College Admission in China: Problems and Improvements A 1 5-year-old girl decided to drop out of the school after having been told that she can’t attend the Chinese National College Entrance Examination (NCEE) in Shanghai because she was not born there.
She began fighting for her right to attend the exam earlier this year, and soon attracted the public attention with her posts on Weibo, China’s version of twitter (Global Times, December 4, 2012). Her case re-ignited the public debate over the countrys current policy for the Chinese National CollegeEntrance Examination (NCEE), an academic examination that held annually, taken by students in their final year of high school, and crucially determines students’ entrance into colleges and their future success. In this essay, I’m going to argue that the College Admission System in China which, based solely on the NCEE score, is neither reliable nor impartial; and I’m trying to provide some directions for a further solution or improvement on the current system.
NCEE has been recognized as an essential tool to assess students’ academic ability and to select candidates for college ntry ever since it was first introduced in 1945. Test takers are asked to take three mandatory subjects: Chinese, Mathematics and English, and choose from taking either three science subjects (Physics, Biology and Chemistry) or three humanities subjects (History, Politics and Geography). The test is administered uniformly within each provinces of China, and graded variously across the country.The college admission starts three weeks after the exam, based solely on the NCEE score. As a standardized exam to assess candidates’ ability to undertake college studies, what atters most is whether NCEE provide a reliable and comprehensive assessment of a student’s ability and potential? “I’m quite confident with the test today, and I believe it will be quite similar with the previous papers I did. There will be some changes, for sure; but the format itself will be the same.
This is how Li Siran, a 12-grade student in Beijing Huiwen High School, answered the CCTV News before taking the test (2008). What he referred to as “formats” are the multiple-choice questions and short essays. Much work has been done to demonstrate that such questions have nothing to do ith the ability to comprehend and reason; in contrast, they reward the ability to quickly and correctly answer superficial questions, which can be improved by doing previous practice and applying certain test taking strategies.It is obviously true that examination methods based on multiple-choice questions can’t measure the ability to think deeply or creatively, nor can they assess what people can do on real-world tasks (Fair Test, n. d. ). Thus, admitting students based on NCEE scores leaves a lot of abilities out of sight, such as creativity, critical thinking, responsibility, teamwork and eadership, which are equally important to one’s lifelong success.
Additionally, it is increasingly true that a test taker’s performance in NCEE has a strong connection with his familys income and his parents’ investment in his education.Students with more economic resources generally end up to be better prepared for NCEE. Based on Yangzi newspaper Oune 8, 2012), a senior student in Nanjing spends around 10,000 to 40,000 RMB during his final year, more than 50% of which will be spent on private averagely spend less than 100 RMB for preparation of NCEE (Yangguang Newspaper, June 1 1, 2012). A similar tendency is true in the United States, where recent surveys by the College Board show that “there is a very strong positive correlation between income and SAT scores” (Rampell, 2009).In addition to its economic bias, the college admission system is criticized for its ethnic concession and regional discrimination. The current policy allows students from Beijing or Shanghai to get into universities with scores significantly lower than those of their counterparts in other provinces. In the year of 2008, the college admission rates in Beijing and Shanghai are 0. 6% and 0.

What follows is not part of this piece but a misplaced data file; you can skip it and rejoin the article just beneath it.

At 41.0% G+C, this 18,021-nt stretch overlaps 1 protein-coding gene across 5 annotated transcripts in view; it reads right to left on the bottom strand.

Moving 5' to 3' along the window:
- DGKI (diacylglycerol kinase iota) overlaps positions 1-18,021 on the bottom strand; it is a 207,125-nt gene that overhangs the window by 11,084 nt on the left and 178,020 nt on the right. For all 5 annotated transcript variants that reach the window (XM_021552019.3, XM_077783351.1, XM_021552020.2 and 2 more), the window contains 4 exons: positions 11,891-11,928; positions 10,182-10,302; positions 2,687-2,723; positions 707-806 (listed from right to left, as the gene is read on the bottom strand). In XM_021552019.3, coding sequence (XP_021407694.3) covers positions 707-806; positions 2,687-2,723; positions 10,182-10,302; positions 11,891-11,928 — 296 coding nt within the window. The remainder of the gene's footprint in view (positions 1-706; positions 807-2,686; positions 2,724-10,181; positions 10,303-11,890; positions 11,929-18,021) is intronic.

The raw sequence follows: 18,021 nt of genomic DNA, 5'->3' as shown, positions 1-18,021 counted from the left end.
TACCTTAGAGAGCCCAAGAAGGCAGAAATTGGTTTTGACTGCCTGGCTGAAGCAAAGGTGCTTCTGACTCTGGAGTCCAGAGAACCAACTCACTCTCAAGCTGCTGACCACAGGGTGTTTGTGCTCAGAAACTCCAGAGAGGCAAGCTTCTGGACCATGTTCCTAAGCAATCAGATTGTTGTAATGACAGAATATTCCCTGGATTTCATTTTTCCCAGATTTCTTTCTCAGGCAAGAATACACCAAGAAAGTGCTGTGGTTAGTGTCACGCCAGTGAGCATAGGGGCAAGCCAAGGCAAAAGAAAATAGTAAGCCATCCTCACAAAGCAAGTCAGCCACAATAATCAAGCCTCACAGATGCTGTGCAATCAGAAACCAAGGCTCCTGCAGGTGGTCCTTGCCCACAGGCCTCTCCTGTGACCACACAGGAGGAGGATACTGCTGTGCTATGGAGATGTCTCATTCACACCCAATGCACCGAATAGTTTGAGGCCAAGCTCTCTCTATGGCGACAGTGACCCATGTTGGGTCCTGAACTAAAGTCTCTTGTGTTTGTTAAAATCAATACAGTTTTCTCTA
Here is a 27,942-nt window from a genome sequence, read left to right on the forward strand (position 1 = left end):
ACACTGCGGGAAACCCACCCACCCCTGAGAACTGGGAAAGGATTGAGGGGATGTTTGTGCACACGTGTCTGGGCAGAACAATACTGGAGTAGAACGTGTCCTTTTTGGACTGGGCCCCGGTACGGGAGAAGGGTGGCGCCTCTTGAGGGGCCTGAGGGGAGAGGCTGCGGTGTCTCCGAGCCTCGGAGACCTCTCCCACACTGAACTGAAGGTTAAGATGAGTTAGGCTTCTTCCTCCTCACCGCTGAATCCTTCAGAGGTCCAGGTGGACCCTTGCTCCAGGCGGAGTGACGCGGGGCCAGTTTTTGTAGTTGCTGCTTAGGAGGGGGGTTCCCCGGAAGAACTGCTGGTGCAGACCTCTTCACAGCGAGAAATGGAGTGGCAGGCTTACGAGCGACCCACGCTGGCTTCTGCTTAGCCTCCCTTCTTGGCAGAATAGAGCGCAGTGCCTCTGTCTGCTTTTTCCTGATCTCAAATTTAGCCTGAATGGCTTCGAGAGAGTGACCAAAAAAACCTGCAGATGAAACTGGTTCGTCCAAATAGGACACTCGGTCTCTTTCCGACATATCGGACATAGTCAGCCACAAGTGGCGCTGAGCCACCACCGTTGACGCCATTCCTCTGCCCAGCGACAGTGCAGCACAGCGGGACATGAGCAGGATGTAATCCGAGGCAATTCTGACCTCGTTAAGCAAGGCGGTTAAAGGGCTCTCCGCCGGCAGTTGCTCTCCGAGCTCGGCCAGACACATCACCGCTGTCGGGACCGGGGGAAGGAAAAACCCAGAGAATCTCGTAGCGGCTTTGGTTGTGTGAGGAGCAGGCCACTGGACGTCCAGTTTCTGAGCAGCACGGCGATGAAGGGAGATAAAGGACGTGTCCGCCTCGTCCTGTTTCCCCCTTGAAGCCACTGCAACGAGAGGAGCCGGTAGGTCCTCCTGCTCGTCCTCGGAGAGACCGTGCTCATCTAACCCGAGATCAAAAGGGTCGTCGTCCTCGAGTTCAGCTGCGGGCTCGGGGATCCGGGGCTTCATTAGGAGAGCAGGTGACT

67, significantly higher than that of Henan (0. 42%) and Shanxi (0. 41 %) (Ministry of education of China, 2008).Admission rates are likely to be higher in the most and least developed provinces, while lower in provinces with larger population and more candidates. More controversially, migrant children are not allowed to attend NCEE in where they lived and educated; they are forced to go back to home provinces where they were born and registered. This is Just the case for the 1 5-year-old girl in the beginning of the essay. Having to attend NCEE in her home province means a ignificantly lower admission rate, and an examination that is more difficult than what she learned.Education contributes to the social and economic equality by providing opportunities for all youth to acquire skills that would qualify them for well-paying Jobs (Clark, 2000); and this is what makes it important and urgent to improve the college admission system in China.
One of the most urgent needs is to allow the migrant children taking NCEE in where they were educated; while further improvements include to gradually reduce the gap of admission rates between rovinces, to provide more economic and education support for Junior students in rural schools, and to involve more factors in college admission.There is still a long way to go, for sure; but every steps forward can be a significant step in the Journey to social equality in China. Bibliography Amy, L. (November 30, 2012). Do migrant children deserve better access to education. South China Morning Post. Haibo, Z. (2009).
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